Spencer Museum of Art The University of Kansas

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Untitled
  • Atul Bhalla
    born 1964
    born: New Delhi, India
  • Untitled, 2010
  • Where object was made: New Delhi, India
  • digital photograph, inkjet print, mounted on Plexiglas™
  • Museum purchase: R. Charles and Mary Margaret Clevenger Art Acquisition Fund
  • Not on display
  • 2012.0157
Label Text
Exhibitions

Exhibition Label:
"Conversation XIV: Water,” Mar-2013, Kate Meyer and Kris Ercums
The Yamuna divides New and Old Delhi, and is one of the largest tributaries of the Ganges River. Tens of millions of people depend on water from the Yamuna for irrigation and domestic use. Venerated in Hindu mythology as the goddess of life, it is also one of the most polluted rivers in the world. Bhalla explores the relationship between the Yamuna and urban communities. Recalling the circumstance when this photograph was created, Bhalla states:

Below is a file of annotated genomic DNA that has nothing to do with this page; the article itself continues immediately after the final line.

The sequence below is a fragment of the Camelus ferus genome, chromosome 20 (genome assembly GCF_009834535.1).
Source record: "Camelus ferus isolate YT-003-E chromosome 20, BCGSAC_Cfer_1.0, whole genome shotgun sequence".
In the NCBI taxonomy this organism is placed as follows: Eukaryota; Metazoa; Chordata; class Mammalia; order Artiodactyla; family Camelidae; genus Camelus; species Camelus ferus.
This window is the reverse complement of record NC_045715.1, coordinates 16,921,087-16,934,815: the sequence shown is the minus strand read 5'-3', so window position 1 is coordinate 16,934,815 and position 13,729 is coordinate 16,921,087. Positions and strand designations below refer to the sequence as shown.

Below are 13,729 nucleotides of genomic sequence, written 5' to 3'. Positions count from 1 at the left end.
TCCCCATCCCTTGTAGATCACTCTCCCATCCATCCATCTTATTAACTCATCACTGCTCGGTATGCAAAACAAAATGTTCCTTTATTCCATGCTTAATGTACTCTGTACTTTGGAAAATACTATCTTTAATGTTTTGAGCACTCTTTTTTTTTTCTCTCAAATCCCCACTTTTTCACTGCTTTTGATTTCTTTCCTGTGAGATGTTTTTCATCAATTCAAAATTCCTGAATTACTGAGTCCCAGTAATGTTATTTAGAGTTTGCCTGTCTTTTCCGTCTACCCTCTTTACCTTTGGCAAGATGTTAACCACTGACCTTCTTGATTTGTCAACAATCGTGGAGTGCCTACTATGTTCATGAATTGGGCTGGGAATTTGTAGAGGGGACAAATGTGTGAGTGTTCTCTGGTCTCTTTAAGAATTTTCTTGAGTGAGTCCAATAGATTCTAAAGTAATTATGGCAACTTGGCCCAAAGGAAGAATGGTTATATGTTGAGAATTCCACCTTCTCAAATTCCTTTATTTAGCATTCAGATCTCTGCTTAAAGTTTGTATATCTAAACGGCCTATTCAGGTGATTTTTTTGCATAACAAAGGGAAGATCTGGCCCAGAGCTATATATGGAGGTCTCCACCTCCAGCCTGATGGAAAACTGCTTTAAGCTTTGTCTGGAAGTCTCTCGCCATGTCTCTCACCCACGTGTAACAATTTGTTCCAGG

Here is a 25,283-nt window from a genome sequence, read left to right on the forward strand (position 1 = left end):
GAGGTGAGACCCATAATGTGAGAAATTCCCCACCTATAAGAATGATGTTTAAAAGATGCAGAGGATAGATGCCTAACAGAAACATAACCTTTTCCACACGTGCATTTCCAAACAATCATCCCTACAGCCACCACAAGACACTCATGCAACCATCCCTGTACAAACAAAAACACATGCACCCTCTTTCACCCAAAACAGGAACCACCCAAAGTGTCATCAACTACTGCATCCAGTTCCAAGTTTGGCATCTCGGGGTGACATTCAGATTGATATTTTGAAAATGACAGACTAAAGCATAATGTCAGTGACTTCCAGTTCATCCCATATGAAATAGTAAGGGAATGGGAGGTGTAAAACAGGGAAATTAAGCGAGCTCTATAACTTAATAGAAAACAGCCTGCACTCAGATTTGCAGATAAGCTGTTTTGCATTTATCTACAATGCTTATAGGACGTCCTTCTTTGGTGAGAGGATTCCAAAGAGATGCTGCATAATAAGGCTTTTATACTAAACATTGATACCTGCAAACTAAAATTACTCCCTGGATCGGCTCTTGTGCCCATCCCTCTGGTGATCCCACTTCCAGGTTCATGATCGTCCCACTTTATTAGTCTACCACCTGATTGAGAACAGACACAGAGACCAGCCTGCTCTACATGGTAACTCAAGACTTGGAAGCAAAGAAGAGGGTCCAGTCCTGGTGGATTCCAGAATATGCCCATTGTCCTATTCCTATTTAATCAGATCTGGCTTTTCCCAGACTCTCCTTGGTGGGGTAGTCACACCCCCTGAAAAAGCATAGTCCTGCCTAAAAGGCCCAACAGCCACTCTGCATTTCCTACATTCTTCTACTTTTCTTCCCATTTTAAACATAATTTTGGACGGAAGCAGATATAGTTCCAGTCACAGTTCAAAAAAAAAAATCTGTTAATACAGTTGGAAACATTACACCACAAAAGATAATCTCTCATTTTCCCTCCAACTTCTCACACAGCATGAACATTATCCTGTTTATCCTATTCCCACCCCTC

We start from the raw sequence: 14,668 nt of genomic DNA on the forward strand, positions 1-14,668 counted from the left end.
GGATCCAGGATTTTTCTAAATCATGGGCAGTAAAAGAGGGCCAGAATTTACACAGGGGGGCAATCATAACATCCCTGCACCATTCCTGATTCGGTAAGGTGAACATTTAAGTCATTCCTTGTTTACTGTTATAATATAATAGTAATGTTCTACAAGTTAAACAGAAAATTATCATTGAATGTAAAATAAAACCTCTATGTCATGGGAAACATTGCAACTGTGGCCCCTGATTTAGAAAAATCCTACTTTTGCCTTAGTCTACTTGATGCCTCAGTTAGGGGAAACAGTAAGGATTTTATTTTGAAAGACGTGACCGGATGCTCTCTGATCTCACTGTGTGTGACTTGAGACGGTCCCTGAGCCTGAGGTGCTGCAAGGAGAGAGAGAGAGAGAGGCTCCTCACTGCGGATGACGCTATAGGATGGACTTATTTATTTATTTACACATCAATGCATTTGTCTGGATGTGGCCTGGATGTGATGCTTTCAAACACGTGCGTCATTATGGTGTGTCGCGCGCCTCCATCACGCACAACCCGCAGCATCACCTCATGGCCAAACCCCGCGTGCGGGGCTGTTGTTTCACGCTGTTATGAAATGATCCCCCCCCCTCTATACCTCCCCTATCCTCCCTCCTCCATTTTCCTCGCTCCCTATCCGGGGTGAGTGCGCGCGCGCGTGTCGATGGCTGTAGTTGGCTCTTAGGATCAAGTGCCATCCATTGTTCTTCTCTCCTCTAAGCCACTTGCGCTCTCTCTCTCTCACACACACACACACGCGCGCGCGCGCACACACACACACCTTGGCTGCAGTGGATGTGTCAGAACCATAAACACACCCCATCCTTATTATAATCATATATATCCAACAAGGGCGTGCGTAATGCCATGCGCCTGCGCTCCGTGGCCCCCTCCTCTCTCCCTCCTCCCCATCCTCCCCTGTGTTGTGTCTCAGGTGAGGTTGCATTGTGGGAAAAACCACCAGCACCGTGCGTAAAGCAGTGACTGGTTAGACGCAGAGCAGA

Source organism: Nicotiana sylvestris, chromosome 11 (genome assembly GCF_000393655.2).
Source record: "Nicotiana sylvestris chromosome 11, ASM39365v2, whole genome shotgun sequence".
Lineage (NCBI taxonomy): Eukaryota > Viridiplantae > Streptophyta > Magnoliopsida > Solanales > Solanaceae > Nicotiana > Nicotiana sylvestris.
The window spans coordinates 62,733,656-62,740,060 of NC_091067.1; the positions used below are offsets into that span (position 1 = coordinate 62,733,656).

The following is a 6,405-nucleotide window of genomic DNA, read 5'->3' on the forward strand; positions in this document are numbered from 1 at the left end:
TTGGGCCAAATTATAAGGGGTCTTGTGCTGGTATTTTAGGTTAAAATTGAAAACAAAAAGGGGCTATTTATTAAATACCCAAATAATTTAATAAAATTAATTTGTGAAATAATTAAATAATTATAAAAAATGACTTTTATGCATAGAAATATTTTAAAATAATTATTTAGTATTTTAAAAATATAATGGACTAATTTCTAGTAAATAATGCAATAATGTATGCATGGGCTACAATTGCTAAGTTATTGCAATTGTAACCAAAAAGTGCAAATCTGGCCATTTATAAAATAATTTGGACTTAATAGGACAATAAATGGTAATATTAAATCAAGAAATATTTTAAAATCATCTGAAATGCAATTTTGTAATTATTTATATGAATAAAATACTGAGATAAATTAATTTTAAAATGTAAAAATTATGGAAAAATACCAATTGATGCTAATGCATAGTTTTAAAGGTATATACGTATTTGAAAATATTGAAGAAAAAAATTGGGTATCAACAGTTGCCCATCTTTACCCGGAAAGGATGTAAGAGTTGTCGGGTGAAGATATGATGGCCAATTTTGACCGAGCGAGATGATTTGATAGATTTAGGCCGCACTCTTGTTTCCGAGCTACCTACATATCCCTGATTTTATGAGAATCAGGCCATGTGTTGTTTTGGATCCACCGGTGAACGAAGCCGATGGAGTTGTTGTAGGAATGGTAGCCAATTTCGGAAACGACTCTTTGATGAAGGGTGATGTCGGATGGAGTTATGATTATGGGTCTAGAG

This work was shot just after the Yamuna flood in 2010. During the flood, the waters reached the low-lying jhuggis (shanties) as we call them, which you can see at the edge of the work. The location is close to Burari Village, which sits on the Yamuna. Initially a farming village, it is now turning into the biggest slum of Delhi. The village and its surroundings are flooded each year as the low lying areas are only spaces available to the poor.